Khmer literature festival was great. Why did few people hear about it?

Khmer language books for sale at a street-side vendor in Phnom Penh.
Khmer language books for sale at a street-side vendor in Phnom Penh. Heng Chivoan

Khmer literature festival was great. Why did few people hear about it?

I am one of the writers who attended the Khmer literature festival in Siem Reap last weekend. Even though the festival seems small, there were at least 30 writers involved. It was well-organised. Most of us were travelling from Phnom Penh. The organisers worked very hard to put all the pieces together, arranging logistics, accommodation, and managing the whole festival.

I felt a sense of unity and happy to be able to spend three days with other writers. We have the same common goal that we want to see Cambodia start to value reading and seeing its benefits to the nation. By being united, we want to see more valuing of writers. They really need the support and encouragement to keep moving forward and producing more books.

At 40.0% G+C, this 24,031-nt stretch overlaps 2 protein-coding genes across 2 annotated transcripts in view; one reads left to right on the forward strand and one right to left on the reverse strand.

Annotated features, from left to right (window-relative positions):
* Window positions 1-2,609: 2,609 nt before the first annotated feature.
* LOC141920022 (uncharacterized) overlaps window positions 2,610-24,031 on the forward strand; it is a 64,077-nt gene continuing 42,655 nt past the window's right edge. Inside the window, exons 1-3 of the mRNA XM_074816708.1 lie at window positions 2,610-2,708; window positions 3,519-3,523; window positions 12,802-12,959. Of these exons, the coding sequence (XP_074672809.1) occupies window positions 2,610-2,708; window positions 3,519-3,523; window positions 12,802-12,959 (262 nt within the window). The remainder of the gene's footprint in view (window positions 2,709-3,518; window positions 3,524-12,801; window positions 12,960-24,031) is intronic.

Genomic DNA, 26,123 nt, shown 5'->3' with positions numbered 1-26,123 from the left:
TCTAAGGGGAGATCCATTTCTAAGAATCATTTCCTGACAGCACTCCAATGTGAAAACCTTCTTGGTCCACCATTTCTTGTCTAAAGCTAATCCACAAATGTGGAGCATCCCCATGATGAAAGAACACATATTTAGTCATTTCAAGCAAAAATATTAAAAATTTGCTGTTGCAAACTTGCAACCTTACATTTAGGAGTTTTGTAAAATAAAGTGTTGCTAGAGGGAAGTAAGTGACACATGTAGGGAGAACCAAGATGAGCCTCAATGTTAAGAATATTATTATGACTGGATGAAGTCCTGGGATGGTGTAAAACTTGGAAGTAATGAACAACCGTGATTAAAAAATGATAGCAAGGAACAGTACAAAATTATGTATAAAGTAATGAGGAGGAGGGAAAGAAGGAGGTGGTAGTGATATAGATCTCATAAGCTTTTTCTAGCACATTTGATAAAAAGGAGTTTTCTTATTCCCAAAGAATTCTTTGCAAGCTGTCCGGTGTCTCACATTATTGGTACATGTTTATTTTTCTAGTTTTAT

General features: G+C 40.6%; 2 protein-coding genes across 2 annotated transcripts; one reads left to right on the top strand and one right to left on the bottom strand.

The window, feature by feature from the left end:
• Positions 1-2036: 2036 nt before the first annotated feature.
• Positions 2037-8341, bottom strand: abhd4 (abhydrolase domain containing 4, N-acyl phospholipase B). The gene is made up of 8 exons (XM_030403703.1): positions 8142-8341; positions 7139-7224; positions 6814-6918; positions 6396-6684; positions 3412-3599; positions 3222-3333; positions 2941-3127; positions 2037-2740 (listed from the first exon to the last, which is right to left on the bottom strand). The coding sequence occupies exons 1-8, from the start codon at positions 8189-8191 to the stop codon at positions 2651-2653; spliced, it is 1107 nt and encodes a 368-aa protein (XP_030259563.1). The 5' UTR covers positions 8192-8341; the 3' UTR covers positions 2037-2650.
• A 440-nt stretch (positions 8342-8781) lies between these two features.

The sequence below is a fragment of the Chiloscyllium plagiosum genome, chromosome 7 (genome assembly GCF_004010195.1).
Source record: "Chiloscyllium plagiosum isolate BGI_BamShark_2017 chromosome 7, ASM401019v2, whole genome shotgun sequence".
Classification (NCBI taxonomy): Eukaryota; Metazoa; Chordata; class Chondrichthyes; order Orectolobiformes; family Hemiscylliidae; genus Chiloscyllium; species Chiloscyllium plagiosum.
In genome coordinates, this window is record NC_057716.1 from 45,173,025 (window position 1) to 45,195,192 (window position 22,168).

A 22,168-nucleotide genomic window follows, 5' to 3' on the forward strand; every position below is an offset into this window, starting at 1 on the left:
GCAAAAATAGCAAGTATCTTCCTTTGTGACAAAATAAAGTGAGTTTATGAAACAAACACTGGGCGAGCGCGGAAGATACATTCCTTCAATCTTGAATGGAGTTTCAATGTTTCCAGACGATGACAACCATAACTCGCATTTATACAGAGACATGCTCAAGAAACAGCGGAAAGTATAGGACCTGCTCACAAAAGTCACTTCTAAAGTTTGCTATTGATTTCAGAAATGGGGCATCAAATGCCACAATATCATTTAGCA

The festival took place at Wat Damnak for the first two days, and the last day was at Wat Bo. I was presenting in the session of Snadai Thmei – “New writing and Publishing”. There were 13 writers who presented their books, some of them were already published, and some are going to publish in the coming months or early next year.

A favourite moment was watching the women’s drum group Medha. Their performance was stunning, and I shed tears without knowing it when during the finale they shouted “be brave, persist, courage!” Master artist Peak Chapech also performed solo Bassak storytelling. It was an impressive one-hour recital of the tale.

The festival’s programme on philosophy focused on the writer Khun Srun, who perished during the Khmer Rouge regime at the age of 33. His work is not very well known, but is celebrated for its social criticism that still has relevance today.

I never really knew about Khun Srun’s work until attending the festival, and realised his work is really amazing. There are lot of positive thoughts and philosophy in his book. After the festival, I now want to do more research and read more of his work.

I could see that the festival still lacked media outreach. It was a great festival, and I wish there were more people who knew about it.

Thon Thavry
Phnom Penh
Author of
A Proper Woman

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